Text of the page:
Birdwatching is a popular pastime in this area. Peafowl, junglefowl, drongos, redheaded vultures, flowerpeckers, Indian rollers, creasted serpent eagles, bee-eaters, hawk eagles, kingfishers, ospreys, and other birds can be found in this park. The park is home to over 200 different bird species. Bird breeding season begins just before the monsoon season.
The Indian rock python, Indian pond terrapin, flying lizard, mugger, monitor lizard, rat snake, and other reptiles can all be found here. The common rose, common jay, lime butterfly, Malabar raven, crimson rose, blue Mormon, and other butterflies to look for include the common rose, common jay, lime butterfly, Malabar raven, crimson rose, blue Mormon, and others. The park is home to a variety of butterfly species. A wide variety of beetle species can also be found here. There are also many new species of butterflies and beetles that have yet to be identified. There are also turtles, crocodiles, and frogs to be found here.
The Himavad Gopalaswamy Betta, also known as the Gopalaswamy Hills, is a majestic and lofty hill located in the Bandipur National Park's core area. The hills are located in the Chamarajanagar district of Karnataka, at a height of 1,450 metres above sea level. The name Himavad comes from the fact that the mountain is surrounded by mist all year. Himavad means fog in Kannada's native language, while Betta means mountain in the same language. The hill is located in the Bandipur National Park's core area and is frequented by wildlife, particularly elephants. This hill, which is also the park's highest peak, is home to a dense forest.
Wayanad: It is the most remarkable location near Bandipur, which is primarily known for its paddy fields and is nestled between the western ghat mountains. Wayanad is one of Kerala's most beautiful hill stations, and it's also a great place to find a variety of products to trade, as well as wildlife sanctuaries in the area.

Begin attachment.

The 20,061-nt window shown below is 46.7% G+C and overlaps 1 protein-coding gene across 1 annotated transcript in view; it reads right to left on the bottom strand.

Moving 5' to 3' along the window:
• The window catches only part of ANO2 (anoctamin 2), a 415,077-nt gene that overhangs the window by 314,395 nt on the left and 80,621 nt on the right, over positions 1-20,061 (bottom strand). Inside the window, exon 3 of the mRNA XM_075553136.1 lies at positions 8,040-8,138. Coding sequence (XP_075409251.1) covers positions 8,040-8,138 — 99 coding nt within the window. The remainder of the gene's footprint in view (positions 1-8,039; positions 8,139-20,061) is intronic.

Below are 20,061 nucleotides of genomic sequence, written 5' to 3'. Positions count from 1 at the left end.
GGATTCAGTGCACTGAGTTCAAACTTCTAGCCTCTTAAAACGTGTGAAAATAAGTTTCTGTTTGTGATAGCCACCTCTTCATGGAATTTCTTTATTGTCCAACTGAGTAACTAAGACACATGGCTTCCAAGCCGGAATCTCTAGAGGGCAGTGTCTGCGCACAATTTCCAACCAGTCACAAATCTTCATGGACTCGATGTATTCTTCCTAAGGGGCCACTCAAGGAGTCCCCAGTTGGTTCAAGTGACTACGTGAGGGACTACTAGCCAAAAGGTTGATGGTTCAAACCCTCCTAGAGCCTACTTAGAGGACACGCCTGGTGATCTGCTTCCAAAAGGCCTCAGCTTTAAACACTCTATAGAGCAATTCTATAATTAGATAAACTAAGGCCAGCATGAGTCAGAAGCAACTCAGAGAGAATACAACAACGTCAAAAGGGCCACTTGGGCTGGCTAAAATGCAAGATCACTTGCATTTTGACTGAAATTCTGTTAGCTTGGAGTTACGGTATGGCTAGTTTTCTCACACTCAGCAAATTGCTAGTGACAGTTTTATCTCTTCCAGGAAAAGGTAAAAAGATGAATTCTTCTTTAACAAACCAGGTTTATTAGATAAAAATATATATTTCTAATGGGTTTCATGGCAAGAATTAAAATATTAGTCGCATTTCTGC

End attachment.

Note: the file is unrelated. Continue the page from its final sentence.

Mysore: Karnataka's second largest city, Mysore is also known as the state's cultural capital, thanks to the numerous palaces that dot the city, earning it the nickname "City of Palaces." A must-see destination for architecture buffs. The Mysore Palace is the city's most famous attraction, and it's best seen in the evening when the entire palace is lit up with sparkling lights.
Ooty: Also known as Ootacamund, Ooty is the Queen of the Hill Stations and is the capital of the Nilgiris district. This is one of the most beautiful picnic spots in the area, and it is especially popular during the summer and on weekends. The most blooming vegetation, lofty mountains, dense forest, sprawling grasslands, and miles and miles of tea gardens can be found in Ooty.
Kabini: This area is naturally defined as the area along the Kabini River, and it is the ideal location for the Kabini Wildlife Sanctuary. Because of the densely lushly regions, which are a mix of tropical, moist, and dry deciduous types, the Kabini area is quickly referred to as Kabini forests. Kabini is ideal for those who enjoy spending time in pristine and virgin natural areas in search of inspiration and rejuvenation.
Nagarhole: The Nagarhole National Park's regions are also highlighted in the Kabini area. For most visitors, the area of Nagarhole, which means "Snake River" in Kannada, is a picture-perfect tourist destination. The name Nagarhole comes from the serpentine course of the river as it flows through the forests.
Coorg: Another fascinating hill station in the region, Coorg stands out for its natural beauty and exotic scenic environment. Coorg defines itself through the majestic beauty and cool ambience of the hill station at an altitude of 3500 ft above sea level, earning it the nickname "Scotland of India"
Bangalore: India's main IT hub, Bangalore is the country's most beautiful city, with nicknames like Garden City, Silicon Valley of India, Pub City, and so on. The city is known for its pleasant climate and is graced with tall tree-lined streets and several parks that add to its greenery, earning it the title of 'Garden City.'
Thekkady: Located 160 miles from Trivandrum in the Idukki district, Thekkady is one of India's most popular tourist destinations. It is the most unique and diverse in terms of flora and fauna, with a diverse range of birds. The presence of a man-made lake in the area, as well as other attractions such as trekking, wildlife train, bamboo rafting, border hiking, and rock climbing, draws a lot of attention.